“The five elements in our foods nurture the five elements in our bodies. Put differently, the elements that nourish us are the same elements that are within us. When we recognize this integral connection – that we are sustained by the five elements of nature – we understand that each bite of food is a blessing from Mother Nature. This realization is the beginning of sadhana.”
– Maya Tiwari, The Path of Practice
Sadhana: a Sanskrit word whose root, sadh, means to reclaim that which is divine in us. Sadhana practices encompass all of our daily activities, working to reconnect the simple things we do daily with that which is divine in us: our power to heal, serve, rejoice, and uplift the spirit. Sadhana practice works to connect internal awareness to external rhythms and ultimately to our own inner wisdom.
One Sadhana practice that I have recently learned and been experimenting with is that of bringing consciousness to my cooking. Instead of rushing through the act of chopping vegetables, I am working to slow down and enter into the process – mindfully feeling, smelling, and being present to the experience. This, in and of itself, is healing. However, I am also working to sing and chant over the food while I prepare it, directing energy of love and life and nourishment into the food that I will serve and heal myself and my family with. This practice has added a new dimension to my experience of preparing a meal – adding depth and awareness and purpose. I find it empowering.
Food sadhana practices are rituals that will help develop your awareness of food and your ability to rediscover nature’s wholesome rhythms. One sacred practice that you can bring to your kitchen is Sadhana of the Seed… or spice grinding. Spice grinding is meditation in motion… a way to become present to the rhythms, sounds, and smells of the present moment. The repetitive motion and the gentle sounds created while grinding spices draw us into the quiet stillness of the moment. Beside this, by taking the vital energy held within a seed and using our hands and a natural object such as stone, clay, or wood to release that energy to be used in our food, we can boost our own vital life force.
To develop spice grinding as a sadhana practice in your life, begin by finding a grinding stone or mortar and pestle to use to grind your spice. Look for one made from a natural material such as clay, wood, or stone. They vary in style, size, and shape depending on the cultural origin. The Japanese Suribachi (unglazed pottery bowl and a wooden pestle), Vedic Sil Batta (flat stone base and handheld stone roller), earthenware mortar and pestle from Thailand, and stone mortar and pestle used in Mexico and Peru are all options to be explored. Using a mortar and pestle made from a natural material to grind spices invites in the essence of sadhana, allowing the rhythm of stone grinding on stone, and earth on earth to renew our connection with the earth and our ancestors.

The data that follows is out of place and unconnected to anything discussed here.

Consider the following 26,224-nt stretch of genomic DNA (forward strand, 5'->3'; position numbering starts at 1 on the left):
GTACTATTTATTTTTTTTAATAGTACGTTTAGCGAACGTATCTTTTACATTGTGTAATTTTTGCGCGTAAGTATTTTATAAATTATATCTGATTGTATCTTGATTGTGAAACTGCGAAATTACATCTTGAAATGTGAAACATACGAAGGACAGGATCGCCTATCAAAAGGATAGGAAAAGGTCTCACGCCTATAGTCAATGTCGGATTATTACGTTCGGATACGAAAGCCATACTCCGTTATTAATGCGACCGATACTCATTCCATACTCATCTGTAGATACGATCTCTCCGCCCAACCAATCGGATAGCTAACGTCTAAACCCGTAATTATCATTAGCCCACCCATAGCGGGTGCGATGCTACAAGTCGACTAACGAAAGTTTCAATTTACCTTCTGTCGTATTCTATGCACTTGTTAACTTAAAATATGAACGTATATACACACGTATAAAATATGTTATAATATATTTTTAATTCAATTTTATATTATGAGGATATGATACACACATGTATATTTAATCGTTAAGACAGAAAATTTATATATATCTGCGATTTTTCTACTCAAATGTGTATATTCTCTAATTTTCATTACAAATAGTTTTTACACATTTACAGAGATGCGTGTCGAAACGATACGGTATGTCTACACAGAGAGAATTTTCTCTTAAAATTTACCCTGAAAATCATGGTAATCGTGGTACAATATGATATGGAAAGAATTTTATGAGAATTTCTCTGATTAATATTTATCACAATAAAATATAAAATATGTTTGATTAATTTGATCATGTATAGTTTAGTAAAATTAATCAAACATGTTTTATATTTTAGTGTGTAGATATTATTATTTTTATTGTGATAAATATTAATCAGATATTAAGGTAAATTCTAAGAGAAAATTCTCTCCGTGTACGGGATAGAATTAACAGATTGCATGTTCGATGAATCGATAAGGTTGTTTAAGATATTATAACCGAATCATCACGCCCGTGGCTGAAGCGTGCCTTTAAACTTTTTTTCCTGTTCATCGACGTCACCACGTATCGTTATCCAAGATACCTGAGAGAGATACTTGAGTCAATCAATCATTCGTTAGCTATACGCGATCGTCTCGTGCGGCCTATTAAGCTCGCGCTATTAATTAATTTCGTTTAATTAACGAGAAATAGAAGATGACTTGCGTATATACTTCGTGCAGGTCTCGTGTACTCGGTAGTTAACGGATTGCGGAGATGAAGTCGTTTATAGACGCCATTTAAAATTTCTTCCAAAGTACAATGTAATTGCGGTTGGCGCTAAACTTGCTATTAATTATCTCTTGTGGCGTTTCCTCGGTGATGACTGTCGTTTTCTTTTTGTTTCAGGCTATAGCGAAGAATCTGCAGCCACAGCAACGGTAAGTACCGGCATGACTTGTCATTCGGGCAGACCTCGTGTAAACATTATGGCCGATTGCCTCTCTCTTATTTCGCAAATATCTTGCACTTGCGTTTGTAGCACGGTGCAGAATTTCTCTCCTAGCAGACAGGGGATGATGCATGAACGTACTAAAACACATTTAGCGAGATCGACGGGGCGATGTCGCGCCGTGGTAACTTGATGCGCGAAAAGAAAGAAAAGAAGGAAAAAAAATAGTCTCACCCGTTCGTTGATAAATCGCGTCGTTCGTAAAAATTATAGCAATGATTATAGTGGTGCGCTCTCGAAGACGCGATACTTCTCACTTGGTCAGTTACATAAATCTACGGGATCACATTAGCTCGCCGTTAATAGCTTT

Next, find seasonally supportive spices to make your masala, a traditional mixture of Indian spices. The masala can vary greatly depending on the type of spices used in it. In her book, The Path of Practice, Maya Tiwari explains the practice:
“Begin by roasting fresh seeds. Roasting helps to renew the energy and memory of the seeds. Using a cast-iron skillet, roast one type of seed at a time for two to three minutes, over a moderate flame, until they begin to crackle or pop. Be careful not to burn the seeds. Next, grind the seeds one kind at a time, in a clockwise motion. Allow yourself to become immersed in the circular movement of your arm. Be mindful of the blissful aroma and sonorous resonance of each spice as it is ground. Acknowledge, as well, the inner tranquility you feel as you grind away the cares and fears of the day. Be aware of the rich taste this sadhana gives to your food.”
As we are presently brought to life in this beautiful autumn season and will soon transition into the settling nature of winter, we draw ourselves to the spices and masalas that support our bodies during these times of year.
½ cup sesame seeds
1 teaspoon freshly ground cayenne pepper
1 teaspoon sea salt
Roast and grind the sesame seeds before adding the cayenne and salt.
Early Winter Masala
2 tablespoons cumin seeds
2 tablespoons caraway seeds
1 teaspoons black mustard seeds
1 teaspoon turmeric powder
1 teaspoon garlic powder
Roast and grind the seeds before adding the spice powders.
Store your masala in an air-tight container to be used in your cooking, either in food preparation or sprinkled onto your meal before consuming. Relish in the slowed, stilled nature of this practice and the vitality that it offers your food and body. Use the act of spice grinding as a way to practice sadhana… to slow, to still, to hear, to feel, to be… a way to reclaim that which is sacred inside each one of us.
Author: Erica McLaughlin is a mind-body therapist specializing in embodiment. She strongly believes in the healing power that comes when we provide ourselves a quiet space to connect the body and mind. In this space our true essence has a chance to emerge, offering the greatest gift of healing: self-acceptance.